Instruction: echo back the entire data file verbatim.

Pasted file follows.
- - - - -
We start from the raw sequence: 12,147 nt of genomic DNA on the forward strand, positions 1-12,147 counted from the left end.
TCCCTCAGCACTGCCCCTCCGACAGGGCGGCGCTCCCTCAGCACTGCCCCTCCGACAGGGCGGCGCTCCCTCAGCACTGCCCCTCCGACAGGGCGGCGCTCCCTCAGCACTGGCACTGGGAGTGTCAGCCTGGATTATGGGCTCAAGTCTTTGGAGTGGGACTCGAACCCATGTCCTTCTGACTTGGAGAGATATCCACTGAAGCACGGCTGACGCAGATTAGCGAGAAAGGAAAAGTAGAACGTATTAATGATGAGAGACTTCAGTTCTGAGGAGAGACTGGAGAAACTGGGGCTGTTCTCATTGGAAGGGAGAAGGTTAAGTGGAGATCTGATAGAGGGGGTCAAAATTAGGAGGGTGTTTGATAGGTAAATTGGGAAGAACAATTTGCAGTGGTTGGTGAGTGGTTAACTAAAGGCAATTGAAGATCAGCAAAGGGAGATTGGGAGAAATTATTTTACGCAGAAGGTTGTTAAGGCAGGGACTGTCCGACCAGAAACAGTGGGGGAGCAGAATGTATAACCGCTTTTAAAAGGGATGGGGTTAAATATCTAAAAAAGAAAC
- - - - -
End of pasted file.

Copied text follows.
We start from the raw sequence: 12,147 nt of genomic DNA on the forward strand, positions 1-12,147 counted from the left end.
TCCCTCAGCACTGCCCCTCCGACAGGGCGGCGCTCCCTCAGCACTGCCCCTCCGACAGGGCGGCGCTCCCTCAGCACTGCCCCTCCGACAGGGCGGCGCTCCCTCAGCACTGGCACTGGGAGTGTCAGCCTGGATTATGGGCTCAAGTCTTTGGAGTGGGACTCGAACCCATGTCCTTCTGACTTGGAGAGATATCCACTGAAGCACGGCTGACGCAGATTAGCGAGAAAGGAAAAGTAGAACGTATTAATGATGAGAGACTTCAGTTCTGAGGAGAGACTGGAGAAACTGGGGCTGTTCTCATTGGAAGGGAGAAGGTTAAGTGGAGATCTGATAGAGGGGGTCAAAATTAGGAGGGTGTTTGATAGGTAAATTGGGAAGAACAATTTGCAGTGGTTGGTGAGTGGTTAACTAAAGGCAATTGAAGATCAGCAAAGGGAGATTGGGAGAAATTATTTTACGCAGAAGGTTGTTAAGGCAGGGACTGTCCGACCAGAAACAGTGGGGGAGCAGAATGTATAACCGCTTTTAAAAGGGATGGGGTTAAATATCTAAAAAAGAAAC